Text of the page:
Using your worst case cost analysis scenario, have you got the budget to sustain poor performing results for the short term? There are so many ways to optimise a PPC campaign, but if you run out of money too soon, you may not be able to implement the changes to see if PPC could deliver growth to your business. If you are able to, plan ahead and budget for an amount that you can afford to spend over a period of at least 6 months so you have enough time to rescue a failing campaign. Once you have got a profitable campaign, the only things that hold you back from growing the campaigns are search volume, available capacity and available finance. It’s also worth taking into account the length of the delay in receiving money from your customers, especially for B2B customers as this may affect how quickly you can grow a PPC campaign.
When you discover that your campaigns can be set to target the world at the touch of a button it’s very easy to get carried away and choose to target everybody. Your business may be able to deliver goods and services to London, New York and Sydney, but is this really going to provide the greatest return? Unless your product is very niche and needs a worldwide audience, you should always begin a campaign in a single country and scale up once successful.
The most important factor in reporting is ensuring you have accurate conversion goals to ensure that your budget is being spent on the right keywords. If the goals aren’t reporting accurately, you will be unable to review the campaigns and could make costly mistakes.
By focusing your budget on the keywords that are delivering a solid return on investment, you are able to scale your campaigns with confidence. Review and remove the keywords that are costing you money but not contributing towards your goals and check that your keyword bids are delivering enough traffic to ensure that your campaign is using your budget to the maximum every day. If it’s not you may need to target more relevant keywords, a wider audience or increase your bids on keywords that are achieving your goals. Also be sure to identify the keywords, locations and landing pages that convert well and evaluate if they could be improved to perform even better.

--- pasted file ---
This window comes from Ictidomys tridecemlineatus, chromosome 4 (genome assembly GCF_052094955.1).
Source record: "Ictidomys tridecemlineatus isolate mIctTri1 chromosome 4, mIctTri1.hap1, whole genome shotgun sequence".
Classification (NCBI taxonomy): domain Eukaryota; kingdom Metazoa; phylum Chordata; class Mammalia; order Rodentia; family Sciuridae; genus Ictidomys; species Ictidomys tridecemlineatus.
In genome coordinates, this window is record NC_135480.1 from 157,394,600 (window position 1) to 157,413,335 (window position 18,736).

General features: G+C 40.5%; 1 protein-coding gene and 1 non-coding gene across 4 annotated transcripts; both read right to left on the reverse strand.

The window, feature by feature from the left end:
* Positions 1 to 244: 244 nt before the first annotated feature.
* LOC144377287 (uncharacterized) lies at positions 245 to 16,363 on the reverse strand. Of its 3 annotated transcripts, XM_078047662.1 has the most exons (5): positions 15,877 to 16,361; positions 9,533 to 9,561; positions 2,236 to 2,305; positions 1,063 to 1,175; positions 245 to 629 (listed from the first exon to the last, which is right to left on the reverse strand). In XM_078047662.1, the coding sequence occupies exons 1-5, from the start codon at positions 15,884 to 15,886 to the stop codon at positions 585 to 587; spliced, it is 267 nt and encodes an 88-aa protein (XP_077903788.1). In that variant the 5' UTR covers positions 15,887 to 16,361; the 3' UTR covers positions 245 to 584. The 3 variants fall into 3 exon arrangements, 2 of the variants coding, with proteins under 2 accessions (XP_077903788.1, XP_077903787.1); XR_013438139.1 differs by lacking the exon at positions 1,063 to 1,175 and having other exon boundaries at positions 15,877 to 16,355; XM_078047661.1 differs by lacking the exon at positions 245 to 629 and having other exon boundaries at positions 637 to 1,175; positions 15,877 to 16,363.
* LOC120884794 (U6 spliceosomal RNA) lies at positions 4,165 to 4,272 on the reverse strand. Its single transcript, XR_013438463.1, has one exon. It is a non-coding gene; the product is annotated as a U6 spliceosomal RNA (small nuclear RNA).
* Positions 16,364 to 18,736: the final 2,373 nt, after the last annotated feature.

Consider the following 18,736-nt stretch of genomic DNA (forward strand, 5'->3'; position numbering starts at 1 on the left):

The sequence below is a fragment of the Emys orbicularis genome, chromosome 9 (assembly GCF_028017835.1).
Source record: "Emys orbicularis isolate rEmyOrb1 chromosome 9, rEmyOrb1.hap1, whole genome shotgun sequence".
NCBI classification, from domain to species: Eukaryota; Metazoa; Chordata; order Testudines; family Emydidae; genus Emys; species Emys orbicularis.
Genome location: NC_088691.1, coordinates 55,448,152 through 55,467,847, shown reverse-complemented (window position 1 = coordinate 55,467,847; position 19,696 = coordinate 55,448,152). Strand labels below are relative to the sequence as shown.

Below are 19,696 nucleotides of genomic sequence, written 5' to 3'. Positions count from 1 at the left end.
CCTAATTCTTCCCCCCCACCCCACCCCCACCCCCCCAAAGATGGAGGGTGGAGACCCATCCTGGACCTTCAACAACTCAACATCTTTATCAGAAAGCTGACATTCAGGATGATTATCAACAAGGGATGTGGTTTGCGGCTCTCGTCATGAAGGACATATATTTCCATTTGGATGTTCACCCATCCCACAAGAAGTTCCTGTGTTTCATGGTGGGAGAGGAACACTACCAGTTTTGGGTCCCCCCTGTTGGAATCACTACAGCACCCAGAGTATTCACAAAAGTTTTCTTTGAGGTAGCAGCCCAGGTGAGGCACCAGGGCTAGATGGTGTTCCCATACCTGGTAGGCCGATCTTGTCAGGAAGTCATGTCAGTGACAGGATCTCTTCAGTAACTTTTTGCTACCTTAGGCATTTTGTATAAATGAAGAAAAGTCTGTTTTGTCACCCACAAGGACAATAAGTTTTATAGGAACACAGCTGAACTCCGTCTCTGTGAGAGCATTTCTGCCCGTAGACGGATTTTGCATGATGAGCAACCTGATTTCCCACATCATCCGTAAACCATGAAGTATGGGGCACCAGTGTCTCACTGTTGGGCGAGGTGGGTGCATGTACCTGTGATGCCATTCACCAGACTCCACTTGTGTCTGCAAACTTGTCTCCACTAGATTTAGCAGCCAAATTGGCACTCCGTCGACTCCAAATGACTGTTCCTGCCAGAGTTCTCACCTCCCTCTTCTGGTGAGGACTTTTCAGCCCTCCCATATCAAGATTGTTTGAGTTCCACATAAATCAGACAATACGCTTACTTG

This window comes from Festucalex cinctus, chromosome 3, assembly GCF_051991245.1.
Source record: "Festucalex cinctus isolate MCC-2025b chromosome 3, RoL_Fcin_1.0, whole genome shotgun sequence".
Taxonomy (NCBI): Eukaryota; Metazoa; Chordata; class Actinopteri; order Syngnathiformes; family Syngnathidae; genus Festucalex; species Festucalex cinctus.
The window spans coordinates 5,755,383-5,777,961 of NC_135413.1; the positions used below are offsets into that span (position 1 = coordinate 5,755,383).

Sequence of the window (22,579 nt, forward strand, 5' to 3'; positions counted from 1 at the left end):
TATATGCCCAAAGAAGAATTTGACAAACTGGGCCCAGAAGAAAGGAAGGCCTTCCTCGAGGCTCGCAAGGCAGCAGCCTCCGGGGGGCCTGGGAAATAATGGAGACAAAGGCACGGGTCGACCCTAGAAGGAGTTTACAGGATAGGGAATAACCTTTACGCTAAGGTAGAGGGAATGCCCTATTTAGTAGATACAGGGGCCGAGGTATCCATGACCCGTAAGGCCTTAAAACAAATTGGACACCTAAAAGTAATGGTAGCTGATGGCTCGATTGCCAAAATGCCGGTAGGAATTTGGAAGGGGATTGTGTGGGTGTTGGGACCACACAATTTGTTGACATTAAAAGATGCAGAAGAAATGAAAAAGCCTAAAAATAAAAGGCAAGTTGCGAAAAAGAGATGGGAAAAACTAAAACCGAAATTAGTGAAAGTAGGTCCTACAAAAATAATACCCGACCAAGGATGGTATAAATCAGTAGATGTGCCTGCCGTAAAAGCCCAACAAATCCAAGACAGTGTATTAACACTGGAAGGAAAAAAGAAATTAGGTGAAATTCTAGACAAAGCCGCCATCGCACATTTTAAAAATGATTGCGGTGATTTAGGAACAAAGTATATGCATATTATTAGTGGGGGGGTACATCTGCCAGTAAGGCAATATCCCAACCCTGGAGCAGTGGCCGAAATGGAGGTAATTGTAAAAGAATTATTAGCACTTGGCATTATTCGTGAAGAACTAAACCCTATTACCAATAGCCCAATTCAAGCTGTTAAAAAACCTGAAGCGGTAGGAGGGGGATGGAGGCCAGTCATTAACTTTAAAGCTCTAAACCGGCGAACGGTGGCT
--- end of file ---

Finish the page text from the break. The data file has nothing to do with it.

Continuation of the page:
Light Bulb And Budgeting via BigStock
Cost Benefit Analysis Concept via BigStock
Directional Mileage Sign For World Cities via BigStock
In today’s multichannel world, there are mountains of data which provide insights into how users have interacted with your business and their path to conversion (or non-conversion). It is important to understand performance with multichannel marketing, which can be achieved through attribution modelling. Attribution refers to assigning credit to something (a channel, touchpoint, etc.) for the role it played in the final conversion. An attribution model is a rule, or set of rules, that assigns this credit correctly to the right channel or touchpoint.
For a long time, Bing, the UK’s second-largest search engine, has been underappreciated and, in some instances, even ignored. Often regarded as the inferior search engine to market leader Google, Bing has historically struggled to appeal to many in the digital world. Most PPC analysts would give justified reasons for neglecting Bing for so long; these include the volume of traffic and the user experience just not matching up to Google. However, the validity of these assessments is now diminishing. Bing has grown and improved rapidly in the last couple of years; if you are not integrating it into your comprehensive digital marketing plan, you run the risk of missing out on a large portion of your chosen market and significant revenue.